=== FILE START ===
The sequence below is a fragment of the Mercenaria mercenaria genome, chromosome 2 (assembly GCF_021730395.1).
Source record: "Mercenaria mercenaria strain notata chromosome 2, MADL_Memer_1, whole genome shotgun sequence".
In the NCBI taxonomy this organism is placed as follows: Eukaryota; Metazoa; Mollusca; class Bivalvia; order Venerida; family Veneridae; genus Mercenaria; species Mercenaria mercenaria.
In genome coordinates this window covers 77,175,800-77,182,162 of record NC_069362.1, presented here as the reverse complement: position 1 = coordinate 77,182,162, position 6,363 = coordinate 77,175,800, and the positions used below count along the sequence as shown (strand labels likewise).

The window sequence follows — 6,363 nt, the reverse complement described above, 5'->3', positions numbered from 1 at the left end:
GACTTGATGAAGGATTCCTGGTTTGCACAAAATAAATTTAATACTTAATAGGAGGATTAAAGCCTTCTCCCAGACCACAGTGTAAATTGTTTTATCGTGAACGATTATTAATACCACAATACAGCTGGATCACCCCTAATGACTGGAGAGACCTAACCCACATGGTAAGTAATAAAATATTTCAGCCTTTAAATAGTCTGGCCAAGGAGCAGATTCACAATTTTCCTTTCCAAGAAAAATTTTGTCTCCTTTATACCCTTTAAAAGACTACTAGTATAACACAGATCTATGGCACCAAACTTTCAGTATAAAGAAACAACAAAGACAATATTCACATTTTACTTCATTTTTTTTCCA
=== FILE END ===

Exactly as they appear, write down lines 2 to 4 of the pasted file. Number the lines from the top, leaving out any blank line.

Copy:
Source record: "Mercenaria mercenaria strain notata chromosome 2, MADL_Memer_1, whole genome shotgun sequence".
In the NCBI taxonomy this organism is placed as follows: Eukaryota; Metazoa; Mollusca; class Bivalvia; order Venerida; family Veneridae; genus Mercenaria; species Mercenaria mercenaria.
In genome coordinates this window covers 77,175,800-77,182,162 of record NC_069362.1, presented here as the reverse complement: position 1 = coordinate 77,182,162, position 6,363 = coordinate 77,175,800, and the positions used below count along the sequence as shown (strand labels likewise).